Education wealth gap should receive attention


Photo Credit: Rena Li | Daily Texan Staff of the largest issues in Texas education is also one that’s been brushed over and hasn’t garnered enough attention — the damage that the Texas school finance system does to poor school districts. The latest offense in this system is illegally breaking tax laws to redistribute funds from poor school districts to their rich counterparts.

A lawsuit filed Thursday charged that Texas education officials, including the Texas Commissioner of Education Mike Morath, illegally changed how property taxes are calculated in rich school districts. They allowed rich districts to file local optional homestead exemptions, which would reduce the amount they gave back to the state in property taxes to fund poor districts. These changes could effectively withhold money that should be going to poor districts and would cost poor districts across Texas $440 million per year.

Texas is meant to have a “Robin Hood” system, in which money is funneled from rich school districts and distributed among the poor ones. This system is supposed to function by taking property tax revenues from wealthy districts and redistributing the money among poor districts. However the state funding for education is deeply flawed, and doesn’t accurately uphold this ideal. Just last May the Texas Supreme Court found that the funding system “satisfies minimum constitutional requirements” and reversed a decision in the lower courts to change it.

But even if the system satisfies constitutional requirements, it doesn’t execute them, leaving a large wealth gap between school districts. With only state and local funding taken into account, Texas spends 1.5 percent more money on rich school districts. That’s an obvious sign that the “Robin Hood” system has inverted itself, and instead is causing the wealth gap between school districts to grow. Even when money is being redistributed from rich districts to poor ones (and not just staying in the rich districts) not enough is being given to poor districts to account for their larger student populations.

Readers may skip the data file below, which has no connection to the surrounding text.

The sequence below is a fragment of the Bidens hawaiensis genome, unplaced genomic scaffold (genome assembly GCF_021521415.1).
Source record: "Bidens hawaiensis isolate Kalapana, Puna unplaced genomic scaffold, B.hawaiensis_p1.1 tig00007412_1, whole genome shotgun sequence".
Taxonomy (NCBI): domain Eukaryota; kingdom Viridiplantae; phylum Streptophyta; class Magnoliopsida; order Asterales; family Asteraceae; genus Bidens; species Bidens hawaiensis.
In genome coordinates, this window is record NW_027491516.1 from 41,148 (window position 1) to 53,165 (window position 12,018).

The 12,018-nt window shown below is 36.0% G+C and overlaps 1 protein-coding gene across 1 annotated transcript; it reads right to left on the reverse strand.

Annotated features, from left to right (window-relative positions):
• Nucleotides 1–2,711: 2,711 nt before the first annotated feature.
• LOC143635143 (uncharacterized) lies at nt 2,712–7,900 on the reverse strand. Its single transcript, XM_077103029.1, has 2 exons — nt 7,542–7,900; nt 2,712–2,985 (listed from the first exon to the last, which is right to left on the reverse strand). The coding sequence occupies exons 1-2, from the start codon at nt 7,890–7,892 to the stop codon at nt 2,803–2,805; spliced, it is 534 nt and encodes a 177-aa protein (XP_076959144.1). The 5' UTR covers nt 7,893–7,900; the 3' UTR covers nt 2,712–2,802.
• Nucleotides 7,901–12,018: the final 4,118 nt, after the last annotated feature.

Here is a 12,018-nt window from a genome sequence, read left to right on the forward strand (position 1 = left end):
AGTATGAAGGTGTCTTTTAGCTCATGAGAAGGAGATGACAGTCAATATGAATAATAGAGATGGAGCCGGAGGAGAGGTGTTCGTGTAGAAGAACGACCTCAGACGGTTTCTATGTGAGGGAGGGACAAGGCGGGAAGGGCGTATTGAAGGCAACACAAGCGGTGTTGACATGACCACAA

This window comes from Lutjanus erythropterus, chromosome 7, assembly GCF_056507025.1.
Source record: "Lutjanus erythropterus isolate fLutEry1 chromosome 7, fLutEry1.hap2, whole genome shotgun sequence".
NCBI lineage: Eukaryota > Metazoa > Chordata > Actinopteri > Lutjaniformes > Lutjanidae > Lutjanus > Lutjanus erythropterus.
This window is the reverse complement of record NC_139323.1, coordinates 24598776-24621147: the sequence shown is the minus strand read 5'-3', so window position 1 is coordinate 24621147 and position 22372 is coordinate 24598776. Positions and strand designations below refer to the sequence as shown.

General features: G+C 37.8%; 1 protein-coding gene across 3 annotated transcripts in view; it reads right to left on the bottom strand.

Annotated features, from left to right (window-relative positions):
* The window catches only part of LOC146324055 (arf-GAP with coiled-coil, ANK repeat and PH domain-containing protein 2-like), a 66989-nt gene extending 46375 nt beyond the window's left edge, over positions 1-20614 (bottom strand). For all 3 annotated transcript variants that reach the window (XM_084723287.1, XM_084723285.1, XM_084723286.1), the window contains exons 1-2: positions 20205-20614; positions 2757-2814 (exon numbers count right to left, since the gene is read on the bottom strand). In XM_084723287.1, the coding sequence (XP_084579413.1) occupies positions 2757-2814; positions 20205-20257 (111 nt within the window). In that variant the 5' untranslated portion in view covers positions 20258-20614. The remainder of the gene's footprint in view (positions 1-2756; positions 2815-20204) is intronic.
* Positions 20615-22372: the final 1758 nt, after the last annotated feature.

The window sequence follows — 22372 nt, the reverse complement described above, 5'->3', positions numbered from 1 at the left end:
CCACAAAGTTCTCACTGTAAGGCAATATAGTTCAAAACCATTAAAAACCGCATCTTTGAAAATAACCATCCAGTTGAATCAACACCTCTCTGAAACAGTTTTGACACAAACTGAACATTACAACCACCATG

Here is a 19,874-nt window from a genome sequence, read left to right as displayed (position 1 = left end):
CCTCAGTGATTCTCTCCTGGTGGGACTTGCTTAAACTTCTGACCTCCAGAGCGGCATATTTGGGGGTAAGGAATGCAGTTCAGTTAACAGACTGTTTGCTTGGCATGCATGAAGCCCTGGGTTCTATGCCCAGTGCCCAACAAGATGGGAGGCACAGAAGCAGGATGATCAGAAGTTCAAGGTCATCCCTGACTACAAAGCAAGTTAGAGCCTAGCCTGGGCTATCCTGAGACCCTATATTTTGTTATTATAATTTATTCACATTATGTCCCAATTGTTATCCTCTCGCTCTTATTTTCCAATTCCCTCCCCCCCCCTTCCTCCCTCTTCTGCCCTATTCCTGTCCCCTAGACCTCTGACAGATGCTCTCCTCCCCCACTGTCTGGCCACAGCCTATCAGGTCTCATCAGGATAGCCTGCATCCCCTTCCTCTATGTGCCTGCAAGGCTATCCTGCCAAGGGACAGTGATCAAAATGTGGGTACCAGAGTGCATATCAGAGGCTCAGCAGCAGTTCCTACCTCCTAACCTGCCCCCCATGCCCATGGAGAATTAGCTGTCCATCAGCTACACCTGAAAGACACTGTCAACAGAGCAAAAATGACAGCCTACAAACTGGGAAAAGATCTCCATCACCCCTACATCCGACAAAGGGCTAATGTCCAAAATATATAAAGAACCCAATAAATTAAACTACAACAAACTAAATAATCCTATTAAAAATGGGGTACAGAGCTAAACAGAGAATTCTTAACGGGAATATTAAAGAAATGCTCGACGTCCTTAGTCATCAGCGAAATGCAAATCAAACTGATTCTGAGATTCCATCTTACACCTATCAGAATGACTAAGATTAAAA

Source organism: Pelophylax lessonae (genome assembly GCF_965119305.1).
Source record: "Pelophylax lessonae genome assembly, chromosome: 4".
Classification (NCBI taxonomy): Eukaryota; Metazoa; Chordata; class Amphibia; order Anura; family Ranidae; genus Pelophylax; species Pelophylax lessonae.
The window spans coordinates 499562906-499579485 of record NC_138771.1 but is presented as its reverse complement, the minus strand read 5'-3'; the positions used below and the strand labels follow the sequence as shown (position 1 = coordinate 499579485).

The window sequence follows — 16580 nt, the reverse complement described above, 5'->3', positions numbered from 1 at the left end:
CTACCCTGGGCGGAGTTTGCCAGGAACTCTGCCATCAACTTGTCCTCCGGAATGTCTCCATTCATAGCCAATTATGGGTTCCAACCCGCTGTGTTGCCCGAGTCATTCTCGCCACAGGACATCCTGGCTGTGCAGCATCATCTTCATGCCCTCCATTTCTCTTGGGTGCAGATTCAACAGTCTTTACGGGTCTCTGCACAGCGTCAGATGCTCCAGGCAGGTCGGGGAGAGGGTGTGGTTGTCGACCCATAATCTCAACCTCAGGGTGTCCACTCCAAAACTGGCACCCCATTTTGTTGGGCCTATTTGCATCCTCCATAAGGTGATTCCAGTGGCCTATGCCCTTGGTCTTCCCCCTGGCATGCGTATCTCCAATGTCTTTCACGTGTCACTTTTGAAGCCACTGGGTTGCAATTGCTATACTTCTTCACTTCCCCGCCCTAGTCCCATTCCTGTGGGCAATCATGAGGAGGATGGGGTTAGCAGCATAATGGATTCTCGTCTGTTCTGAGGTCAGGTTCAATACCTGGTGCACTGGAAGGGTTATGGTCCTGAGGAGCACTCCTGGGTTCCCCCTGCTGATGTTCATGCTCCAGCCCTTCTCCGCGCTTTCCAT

Revising the state funding system for education could potentially alleviate the $5.4 billion classroom cuts that the legislature made in 2011, cuts that directly affected poor districts. But the larger issue is that none of this is actively talked about.

Poorer school districts spend less on all aspects of education, from teacher salaries to purchasing new textbooks. This means that these schools offer fewer opportunities to students, such as a smaller variety of courses, excluding college-level coursework, to the detriment of their future once they exit K-12. Without all the modes of preparation and education possible, and without the equal opportunity that their rich counterparts receive, these students are less likely to attend college. 

There should be a greater focus on the growing wealth gap between school districts, rather than brushing stories like the recently filed lawsuit under the rug. Taking money from poorer schools to give to richer districts is a heinous act that robs students of opportunities and chances based purely off their socioeconomic status. While there are a lot of issues in the Texas education system, this one must be dealt with to prevent the Texas Education Agency and its affiliates from widening this gap.

Berdanier is a philosophy junior from Boulder, Colorado. She is a senior columnist. Follow her on Twitter @eberdanier